Virgin Atlantic is pinning its turnaround on its new CEO and a tie-up with Delta, but Branson's strategy of multiple carriers rather than one global giant is looking weak in the world where lines like Etihad are setting new rules.
Virgin Atlantic is facing record annual losses, raising fears of job cuts at the airline founded by Sir Richard Branson.
An internal memo sent by the airline’s new chief executive, Craig Kreeger, warned that its financial performance is “well behind where we anticipated” and it is expected to post a loss of £135m, according to The Sunday Times .
Mr Kreeger has blamed the losses on ballooning fuel costs and increased competition on transatlantic services.
Kreeger has imposed an immediate pay freeze across the whole business and initiated a broad-based cost-cutting plan, according to the memo, which has been seen by The Sunday Times.
While the memo did not mention specific figures, sources close to the airline told the paper that the latest draft of the full-year results shows a deficit of £135m. The final figure may be slightly lower, however, owing to some exceptional one-off gains that have yet to be added to the accounts.
Kreeger said in the memo: “The 2012-13 financial year airline performance will be a significant loss … Two years of significant cash losses have depleted our resources and decreased our ability to invest.”
He also warned that the airline would “have to make some tough calls”.
“One of those decisions is to recognise and communicate the reality that we cannot afford any pay increases this year. It is not ideal that this is the first big decision I have to take.”
Kreeger told staff that the company plans to increase long-haul revenues by £50m. He also wants to cut costs, which could improve the struggling airline’s position by a further £40m.
“It results in about £90m improvement — significant but not enough to get us back to profitability,” he said.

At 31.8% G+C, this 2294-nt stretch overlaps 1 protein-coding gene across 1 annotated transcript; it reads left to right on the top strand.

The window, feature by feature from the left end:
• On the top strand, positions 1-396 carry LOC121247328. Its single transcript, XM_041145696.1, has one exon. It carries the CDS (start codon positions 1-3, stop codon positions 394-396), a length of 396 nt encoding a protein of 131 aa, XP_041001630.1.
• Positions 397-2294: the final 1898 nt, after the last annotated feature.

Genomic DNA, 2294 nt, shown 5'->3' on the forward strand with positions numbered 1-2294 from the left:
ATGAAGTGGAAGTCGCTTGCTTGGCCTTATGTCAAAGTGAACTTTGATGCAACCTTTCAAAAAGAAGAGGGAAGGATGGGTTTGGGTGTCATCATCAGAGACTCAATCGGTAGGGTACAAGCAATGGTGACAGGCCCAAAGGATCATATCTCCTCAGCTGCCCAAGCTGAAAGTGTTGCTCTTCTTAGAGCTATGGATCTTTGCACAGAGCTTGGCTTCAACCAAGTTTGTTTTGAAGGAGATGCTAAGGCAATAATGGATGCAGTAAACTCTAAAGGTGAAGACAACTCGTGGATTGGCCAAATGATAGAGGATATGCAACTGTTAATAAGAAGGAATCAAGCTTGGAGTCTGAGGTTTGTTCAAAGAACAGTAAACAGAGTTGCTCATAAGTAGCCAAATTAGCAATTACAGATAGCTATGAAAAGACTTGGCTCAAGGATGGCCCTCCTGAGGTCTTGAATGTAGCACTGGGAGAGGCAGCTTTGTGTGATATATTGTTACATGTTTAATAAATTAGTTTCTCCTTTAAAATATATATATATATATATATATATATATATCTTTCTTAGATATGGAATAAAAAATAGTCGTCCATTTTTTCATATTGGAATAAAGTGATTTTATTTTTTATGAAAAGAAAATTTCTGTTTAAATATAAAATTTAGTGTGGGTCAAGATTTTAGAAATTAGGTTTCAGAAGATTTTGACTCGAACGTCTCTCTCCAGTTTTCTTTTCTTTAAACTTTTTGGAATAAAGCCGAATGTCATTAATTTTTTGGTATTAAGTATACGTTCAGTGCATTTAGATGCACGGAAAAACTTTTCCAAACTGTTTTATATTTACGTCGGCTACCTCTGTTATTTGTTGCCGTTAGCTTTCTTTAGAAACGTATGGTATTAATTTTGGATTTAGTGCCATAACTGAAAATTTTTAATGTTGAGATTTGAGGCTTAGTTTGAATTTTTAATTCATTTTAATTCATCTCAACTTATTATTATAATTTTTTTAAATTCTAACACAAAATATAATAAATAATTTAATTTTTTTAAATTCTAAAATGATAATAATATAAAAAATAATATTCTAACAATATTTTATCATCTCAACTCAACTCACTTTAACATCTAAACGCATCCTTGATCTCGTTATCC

Virgin Atlantic confirmed the details in the internal memo to The Sunday Times. The company said that the British airline industry has faced “continued challenges over the past year”.
It added that it was introducing newer, more fuel-efficient planes, and aimed to increase revenues through the introduction of new domestic flights and a transatlantic joint venture with Delta.
“These improvements will result in considerable financial savings,” it said. “The airline has also made the decision to suspend salary increases for this financial year.”
In January Virgin Atlantic announced that Craig Kreeger, senior vice-president for customers at American Airlines, would succeed Steve Ridgway as chief executive of Virgin Atlantic on February 1.
His insight into the workings of a competitor will be crucial to Virgin as it embarks upon its own transatlantic partnership with US giant Delta Air Lines, which last year agreed to pay $360m (£224m) for a 49pc stake in Virgin and form a new transatlantic partnership to rival BA’s tie-up with American.
Virgin’s deal with Delta, which is still waiting for regulatory approval, sparked speculation that the US giant could ditch the airline brand Sir Richard Branson created in 1984 – an accusation that was vigorously denied.
If approved, as expected, the deal will mark a new chapter in the fierce rivalry between BA and Virgin.
Mr Kreeger will also oversee the launch of Virgin’s first UK domestic flights, when it starts services between Heathrow and Manchester in March.